Excluding male-to-female transgender athletes is ‘a good call’ by the World Athletics Council.
That’s according to World Champion and Irish Olympian Sonia O’Sullivan.
She was speaking as the council agreed to exclude male-to-female transgender athletes who have been through male puberty from female World Rankings competition from March 31st.
“However, there are currently no transgender athletes competing internationally in athletics and consequently no athletics-specific evidence of the impact these athletes would have on the fairness of female competition in athletics,” it said.
“In these circumstances, the Council decided to prioritise fairness and the integrity of the female competition before inclusion,” the council added.
Ms O’Sullivan told The Hard Shoulder this makes sense.
“I think ultimately it’s a good call,” she said.
“They’re trying to just be a couple of steps ahead from where, in previous years, when they had to deal with DSD [Differences of Sexual Development] athletes – they were a few steps behind.
“I think they’re kind of working ahead of themselves this time around.
“The bottom line really is to protect the female category of the sport at world athletics.
“It’s all about the physical differences between females and transgender male-to-female people.
“It’s not a fair competition if you have those people competing against each other”.
DSD refers to female athletes who naturally produce more testosterone in their bodies than other women.
The new regulations will require any such athletes to reduce testosterone levels below a limit of 2.5 nmol/L, for a minimum of 24 months, to compete in the female category.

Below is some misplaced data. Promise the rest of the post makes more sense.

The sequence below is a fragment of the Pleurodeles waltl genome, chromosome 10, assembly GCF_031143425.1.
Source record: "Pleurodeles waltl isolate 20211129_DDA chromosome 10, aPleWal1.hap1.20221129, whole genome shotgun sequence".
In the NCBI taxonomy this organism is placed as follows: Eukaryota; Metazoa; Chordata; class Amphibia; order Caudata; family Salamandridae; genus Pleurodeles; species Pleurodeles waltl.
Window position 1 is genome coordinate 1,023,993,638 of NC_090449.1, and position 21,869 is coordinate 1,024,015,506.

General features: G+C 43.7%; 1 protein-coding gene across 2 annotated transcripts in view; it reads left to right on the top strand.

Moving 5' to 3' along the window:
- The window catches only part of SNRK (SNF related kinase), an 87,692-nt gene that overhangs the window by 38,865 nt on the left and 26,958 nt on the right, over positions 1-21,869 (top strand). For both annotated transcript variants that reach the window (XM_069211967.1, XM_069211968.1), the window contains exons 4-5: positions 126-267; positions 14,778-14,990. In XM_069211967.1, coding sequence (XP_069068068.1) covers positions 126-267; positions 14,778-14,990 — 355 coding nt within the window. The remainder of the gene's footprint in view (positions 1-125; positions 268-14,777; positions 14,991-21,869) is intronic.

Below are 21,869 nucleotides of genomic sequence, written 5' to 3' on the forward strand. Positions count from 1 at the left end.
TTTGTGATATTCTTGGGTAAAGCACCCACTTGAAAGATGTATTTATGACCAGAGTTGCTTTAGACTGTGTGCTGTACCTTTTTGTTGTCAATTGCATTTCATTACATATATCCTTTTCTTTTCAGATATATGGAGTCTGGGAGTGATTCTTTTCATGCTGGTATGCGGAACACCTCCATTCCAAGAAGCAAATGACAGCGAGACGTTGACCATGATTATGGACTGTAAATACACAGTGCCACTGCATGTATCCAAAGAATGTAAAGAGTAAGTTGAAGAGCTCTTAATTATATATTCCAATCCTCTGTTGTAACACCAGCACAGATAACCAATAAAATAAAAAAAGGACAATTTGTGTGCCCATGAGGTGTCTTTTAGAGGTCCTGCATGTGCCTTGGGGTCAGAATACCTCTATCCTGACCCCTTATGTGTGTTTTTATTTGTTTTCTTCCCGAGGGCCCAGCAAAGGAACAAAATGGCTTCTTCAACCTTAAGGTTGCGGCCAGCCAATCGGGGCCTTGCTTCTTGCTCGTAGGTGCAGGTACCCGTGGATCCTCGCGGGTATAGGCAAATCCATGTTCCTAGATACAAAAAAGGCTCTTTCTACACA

Ms O’Sullivan said DSD athletes are not comparable to transgender ones.
“It’s a totally different situation: transgender athletes to DSD athletes,” she said.
“They’re not really comparable, but I suppose the way the situations were dealt with wasn’t dealt with very well for the SDS athletes.
“That’s how they were born, they were naturally like that.
“For transgender athletes then, they made the decision to be who they want to identify as.
“Coming with the attributes and the physicalities of a male athlete, then that’s a huge disadvantage for female-born athletes.
“I think the decision is good, what the World Athletics have done, but I don’t think we need to shout too loud about it because it’s a small number,” she added.
The World Athletics Council also reaffirmed a decision, originally made in March 2022, to exclude Russian and Belarusian athletes due to the invasion of Ukraine.
Listen back to the full interview below: